22. The End Games, by T. Michael Martin. If you liked The Hunger Games, you’ll enjoy this re-vamped spin-off, in which two brothers battle monsters in the mountains of West Virginia.

23. The Testing, by Joelle Charbonneau. Think it’s hard to get into a good college? Try passing a life and death test just to be considered to attend college.

24. Control, by Lydia Kang. Bullies are everywhere, especially in this story about Zel, whose sister has a secret code locked in her DNA that the bad guys want.

25. Acid, by Emma Pass. Teen Jenna spends two years in prison, where she learns down and dirty fighting techniques, techniques she puts to good use against ACID, the world’s ruthlessly restrictive police force. No wimps allowed.

BONUS: The Book Thief, by Markus Zusak. Whatever you do, don’t miss this one! Narrated by Death, this book will not simply blow your mind; it will totally re-define and re-arrange your synapses.

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About Christopher Zoukis

Christopher Zoukis, a young writer currently incarcerated at FCC Petersburg (Medium), is an impassioned and active prison education advocate, a legal commentator, and a prolific writer of books, book reviews, and prison law articles. While living in federal prison at various security levels, retaliations for his activism have earned him long stretches in solitary, or "the hole." While in prison, he has earned numerous academic, legal, and ministerial credentials. Christopher is very knowledgeable about prison-related legal issues, prison policy, federal regulations, and case law. He is the author of College for Convicts: The Case for Higher Education in American Prisons (McFarland & Company, 2014) and thePrison Education Guide (Prison Legal News Publishing, 2016). A regularly featured contributing writer for The Huffington Post and Prison Legal News, the nation's most prominent prison law publication, Christopher has enjoyed significant media exposure through appearances with the Wall Street Journal's Market Watch, Vice.com, Salon.com, In These Times, The Jeff McArthur Show, The Simi Sara Show,TheCommentary.ca, 88.9 WERS' award-winning "You Are Here" radio segment, and The Examiner. Other articles and book reviews appeared in The New York Journal of Books, the Kansas City Star, The Sacramento Bee, Blog Critics, Midwest Book Review, Basil and Spice, Seattle Post-Intelligencer, SF Gate, AND Magazine, Truth-Out.org, Rain Taxi, and the Education Behind Bars Newsletter, with content syndicated by the Associated Press, Google News, and Yahoo News. He established three websites: PrisonEducation.com, PrisonLawBlog.com, and ChristopherZoukis.com, and was a former editor of the Education Behind Bars Newsletter. In 2011, his fiction won two PEN American Center Prison Writing Awards for a screenplay and a short story. He taught a popular course on writing and publishing to over 100 fellow prisoners. Today Christopher is successfully working on a Bachelor's Degree in Interdisciplinary Studies (Business/Law) from Adams State University. Following his 2016 graduation, he plans on attending Adams State University's MBA program. He regularly advises fellow prisoners and prison consultants about legal issues and federal regulations governing the Federal Bureau of Prisons operations. Upon release he plans to attend law school and become a federal criminal defense attorney. Christopher will not allow incarceration to waste his years or halt the progress of his life. He began his prison terms as a confused kid who made poor decisions but is today determined to create a better life. "We can't let the past define us," he says. "We have to do something today to make tomorrow what we want it to be."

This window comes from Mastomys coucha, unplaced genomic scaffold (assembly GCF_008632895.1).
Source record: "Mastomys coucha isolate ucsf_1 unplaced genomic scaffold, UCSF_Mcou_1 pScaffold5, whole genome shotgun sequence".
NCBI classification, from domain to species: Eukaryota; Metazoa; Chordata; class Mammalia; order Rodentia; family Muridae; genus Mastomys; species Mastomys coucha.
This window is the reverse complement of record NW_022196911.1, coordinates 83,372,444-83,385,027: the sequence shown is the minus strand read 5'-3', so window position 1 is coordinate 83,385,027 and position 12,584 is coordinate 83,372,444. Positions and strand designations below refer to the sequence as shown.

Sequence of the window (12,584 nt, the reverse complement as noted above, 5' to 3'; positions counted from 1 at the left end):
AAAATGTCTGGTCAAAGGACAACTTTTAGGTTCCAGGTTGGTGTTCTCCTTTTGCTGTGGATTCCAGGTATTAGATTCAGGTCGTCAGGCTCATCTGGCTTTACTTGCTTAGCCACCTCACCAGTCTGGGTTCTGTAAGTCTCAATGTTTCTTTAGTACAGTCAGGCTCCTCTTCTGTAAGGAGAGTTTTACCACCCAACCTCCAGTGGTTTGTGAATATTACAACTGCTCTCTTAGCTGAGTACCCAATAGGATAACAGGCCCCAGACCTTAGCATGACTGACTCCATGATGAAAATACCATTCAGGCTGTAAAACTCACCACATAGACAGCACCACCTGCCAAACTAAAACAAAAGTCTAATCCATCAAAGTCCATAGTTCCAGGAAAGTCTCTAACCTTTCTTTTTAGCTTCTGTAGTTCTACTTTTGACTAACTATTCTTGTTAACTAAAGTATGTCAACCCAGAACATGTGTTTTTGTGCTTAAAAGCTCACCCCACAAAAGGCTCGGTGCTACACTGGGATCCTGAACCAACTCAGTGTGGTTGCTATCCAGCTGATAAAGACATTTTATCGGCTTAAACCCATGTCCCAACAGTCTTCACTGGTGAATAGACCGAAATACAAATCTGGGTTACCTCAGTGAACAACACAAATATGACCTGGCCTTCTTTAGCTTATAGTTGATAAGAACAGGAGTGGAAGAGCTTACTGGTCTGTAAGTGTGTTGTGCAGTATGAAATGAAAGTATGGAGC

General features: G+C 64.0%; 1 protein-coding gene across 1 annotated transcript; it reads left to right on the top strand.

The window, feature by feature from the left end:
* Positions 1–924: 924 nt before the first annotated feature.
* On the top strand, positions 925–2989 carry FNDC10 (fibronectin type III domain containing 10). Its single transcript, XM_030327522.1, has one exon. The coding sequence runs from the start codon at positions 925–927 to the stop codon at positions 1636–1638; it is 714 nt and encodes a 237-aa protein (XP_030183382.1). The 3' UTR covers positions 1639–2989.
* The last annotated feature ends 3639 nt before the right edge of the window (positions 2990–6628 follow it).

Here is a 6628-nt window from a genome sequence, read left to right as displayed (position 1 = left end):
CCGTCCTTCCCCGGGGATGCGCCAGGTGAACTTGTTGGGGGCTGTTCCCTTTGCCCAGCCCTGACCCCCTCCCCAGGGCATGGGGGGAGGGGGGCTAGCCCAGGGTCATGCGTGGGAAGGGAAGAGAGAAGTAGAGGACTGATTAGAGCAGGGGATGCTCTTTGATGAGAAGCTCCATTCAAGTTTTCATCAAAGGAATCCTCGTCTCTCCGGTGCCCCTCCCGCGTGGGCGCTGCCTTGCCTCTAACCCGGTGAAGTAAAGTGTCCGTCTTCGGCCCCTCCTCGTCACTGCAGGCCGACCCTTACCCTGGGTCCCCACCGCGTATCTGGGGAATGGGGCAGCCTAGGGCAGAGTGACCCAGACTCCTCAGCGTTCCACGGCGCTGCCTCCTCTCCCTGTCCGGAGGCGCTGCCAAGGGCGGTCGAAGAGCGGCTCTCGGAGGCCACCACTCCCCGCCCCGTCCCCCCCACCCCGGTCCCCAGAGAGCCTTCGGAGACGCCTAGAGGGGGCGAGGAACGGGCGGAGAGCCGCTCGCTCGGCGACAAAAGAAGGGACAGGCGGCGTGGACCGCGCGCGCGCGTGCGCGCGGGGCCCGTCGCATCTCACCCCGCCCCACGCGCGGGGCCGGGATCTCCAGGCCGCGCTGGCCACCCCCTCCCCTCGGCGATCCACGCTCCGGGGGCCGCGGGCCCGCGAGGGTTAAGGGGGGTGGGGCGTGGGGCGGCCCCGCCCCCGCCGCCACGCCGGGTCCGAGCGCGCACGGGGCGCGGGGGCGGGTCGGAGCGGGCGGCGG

• Julie Tallard Johnson

    Daughter of Smoke and Bone, by Laini Taylor is a favorite of mine. Literary fantasy! I am waiting on the 3rd one. Thanks for the list!

  • gkubrick

    Harry Potter isn’t SF and neither are Twilight or Eragon. Don’t know The Book Thief, but the movie certainly doesn’t look to be from that genre so am curious if anyone can clarify what genre the book is.